behavioral economics multitasking

In my last post I shared one of the keys to workplace wellness: how we frame messages about health. This insight is largely owed to the psychologist Daniel Kahneman, who suggests that many of our lifestyle choices are governed by the more emotional “fast-thinking” part of our brains.

One reason for this is that our cognitive capacity has limits. These limits have less to do with our ability to know everything (a feat many of us accomplished as teenagers), and more to do with the mental exertion required to process all of the information for the decisions and tasks we face in a typical day.

“Slow-thinking” processes – those that require focus, effort and consideration – use a significant amount of cognitive capacity. They also tend to disrupt each other when our attention is diverted, requiring us to spend even more resources refocusing. The resulting strain can be a problem for humans, particularly when it comes to making choices about our health.

To compensate for capacity, our brains often do what has become a familiar term among workplaces seeking to maximize finite resources – they outsource. When we’re tired, stressed or multitasking, we tend to leave decision-making about lifestyle choices to our more impulsive “fast-thinking” brain.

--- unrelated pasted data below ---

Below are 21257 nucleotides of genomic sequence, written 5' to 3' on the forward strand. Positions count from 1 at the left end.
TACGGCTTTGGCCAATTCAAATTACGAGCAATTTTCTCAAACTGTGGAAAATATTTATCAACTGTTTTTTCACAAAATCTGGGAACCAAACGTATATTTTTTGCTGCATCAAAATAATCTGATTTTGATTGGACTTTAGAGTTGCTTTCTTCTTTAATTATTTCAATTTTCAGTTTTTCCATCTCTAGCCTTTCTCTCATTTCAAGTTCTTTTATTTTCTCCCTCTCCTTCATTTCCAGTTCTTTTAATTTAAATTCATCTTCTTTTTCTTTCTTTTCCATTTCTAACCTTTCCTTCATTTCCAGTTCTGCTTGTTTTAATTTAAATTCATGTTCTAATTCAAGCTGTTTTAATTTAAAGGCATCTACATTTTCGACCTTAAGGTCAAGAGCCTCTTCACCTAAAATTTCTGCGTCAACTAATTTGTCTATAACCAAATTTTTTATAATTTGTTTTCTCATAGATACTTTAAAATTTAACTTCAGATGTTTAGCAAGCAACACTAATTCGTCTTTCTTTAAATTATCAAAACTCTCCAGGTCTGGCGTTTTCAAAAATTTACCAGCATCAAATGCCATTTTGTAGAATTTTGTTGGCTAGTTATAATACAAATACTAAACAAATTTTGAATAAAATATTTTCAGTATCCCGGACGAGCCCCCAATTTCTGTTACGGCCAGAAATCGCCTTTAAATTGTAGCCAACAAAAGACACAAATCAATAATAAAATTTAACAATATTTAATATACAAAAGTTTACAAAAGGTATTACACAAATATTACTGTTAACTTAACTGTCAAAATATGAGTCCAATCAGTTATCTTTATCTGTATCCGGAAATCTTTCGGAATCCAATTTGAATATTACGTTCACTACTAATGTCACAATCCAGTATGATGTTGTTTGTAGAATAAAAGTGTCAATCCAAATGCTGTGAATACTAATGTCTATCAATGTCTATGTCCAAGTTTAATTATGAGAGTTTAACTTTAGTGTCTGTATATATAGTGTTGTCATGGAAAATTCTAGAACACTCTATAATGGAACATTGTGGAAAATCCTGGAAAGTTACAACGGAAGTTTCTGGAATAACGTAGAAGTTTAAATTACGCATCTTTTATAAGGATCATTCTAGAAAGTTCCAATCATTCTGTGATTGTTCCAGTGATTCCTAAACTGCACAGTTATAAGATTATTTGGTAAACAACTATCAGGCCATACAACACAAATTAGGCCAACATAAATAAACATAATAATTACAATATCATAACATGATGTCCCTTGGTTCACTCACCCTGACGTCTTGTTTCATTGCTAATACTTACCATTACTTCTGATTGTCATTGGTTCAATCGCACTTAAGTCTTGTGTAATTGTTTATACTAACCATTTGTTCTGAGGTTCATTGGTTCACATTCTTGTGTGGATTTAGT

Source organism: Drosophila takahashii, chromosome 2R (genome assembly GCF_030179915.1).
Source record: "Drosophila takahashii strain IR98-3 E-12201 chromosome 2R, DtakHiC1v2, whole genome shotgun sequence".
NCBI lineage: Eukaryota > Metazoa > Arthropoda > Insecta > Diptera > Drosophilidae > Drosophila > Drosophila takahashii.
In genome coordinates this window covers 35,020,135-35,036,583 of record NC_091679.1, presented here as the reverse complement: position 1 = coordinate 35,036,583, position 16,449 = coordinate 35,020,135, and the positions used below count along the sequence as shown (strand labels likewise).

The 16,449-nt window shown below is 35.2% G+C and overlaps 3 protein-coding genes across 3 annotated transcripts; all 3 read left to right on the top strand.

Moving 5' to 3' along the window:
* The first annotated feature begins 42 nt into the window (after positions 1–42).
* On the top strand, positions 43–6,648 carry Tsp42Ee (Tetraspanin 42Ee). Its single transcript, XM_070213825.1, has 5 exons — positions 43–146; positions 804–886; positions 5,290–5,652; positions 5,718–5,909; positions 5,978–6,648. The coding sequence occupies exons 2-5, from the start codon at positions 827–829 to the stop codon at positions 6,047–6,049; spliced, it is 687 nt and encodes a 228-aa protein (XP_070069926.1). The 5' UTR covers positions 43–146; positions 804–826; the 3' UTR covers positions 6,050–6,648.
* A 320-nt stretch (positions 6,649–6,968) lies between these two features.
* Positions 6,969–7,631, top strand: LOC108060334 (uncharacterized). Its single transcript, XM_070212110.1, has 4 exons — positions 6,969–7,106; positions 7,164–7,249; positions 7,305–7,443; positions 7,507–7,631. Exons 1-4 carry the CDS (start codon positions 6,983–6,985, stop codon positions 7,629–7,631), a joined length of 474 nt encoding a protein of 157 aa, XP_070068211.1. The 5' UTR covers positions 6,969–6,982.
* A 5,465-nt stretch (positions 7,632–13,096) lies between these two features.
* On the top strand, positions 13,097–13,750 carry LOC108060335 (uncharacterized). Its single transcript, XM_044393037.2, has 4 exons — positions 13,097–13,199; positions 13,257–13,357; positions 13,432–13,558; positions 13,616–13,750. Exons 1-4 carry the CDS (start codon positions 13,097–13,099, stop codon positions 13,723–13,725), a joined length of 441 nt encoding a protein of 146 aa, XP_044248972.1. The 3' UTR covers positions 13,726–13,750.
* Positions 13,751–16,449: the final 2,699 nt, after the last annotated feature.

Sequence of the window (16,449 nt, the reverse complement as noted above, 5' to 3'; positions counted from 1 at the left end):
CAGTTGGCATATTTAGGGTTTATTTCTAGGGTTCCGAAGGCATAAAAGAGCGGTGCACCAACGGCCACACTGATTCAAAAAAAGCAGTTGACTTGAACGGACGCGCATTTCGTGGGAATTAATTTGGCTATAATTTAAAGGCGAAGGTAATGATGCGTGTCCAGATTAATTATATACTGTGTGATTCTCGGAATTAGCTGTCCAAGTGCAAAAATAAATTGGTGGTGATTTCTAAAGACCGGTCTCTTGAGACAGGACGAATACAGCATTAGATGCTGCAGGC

In a paper that underscores this point, Baba Shiv and Alexander Fedorikhin asked participants in a study to choose between cake and fruit salad. Those who were asked to remember a seven-digit number while making their selection were 50 percent more likely to choose cake than participants in the control group.

Cognitive demands can adversely affect countless lifestyle choices. For meals alone, we average about 200 decisions per day, and stress makes us susceptible to outsourcing these decisions, often with poor results. Over weeks and months, these decisions lead to unhealthy habits that can cause longer-term illnesses, such as prediabetes.

With so many different tasks to juggle at work and home, it’s hard to find time for a break, and harder still to think that pausing for a few moments can actually make you more productive. But managing cognitive resources is an important aspect of improving health behaviors. Activities that involve relaxation, reflection and meditation can help offset daily stress.

So, your health mission today, should you choose to accept it: take a mindful walk where you can notice and enjoy your surroundings. Or sit for a moment and try to think about 10 things you are grateful for. Or take 30 seconds to close your eyes and breathe.

Just don’t do them all at once. We’re trying to limit our multitasking.

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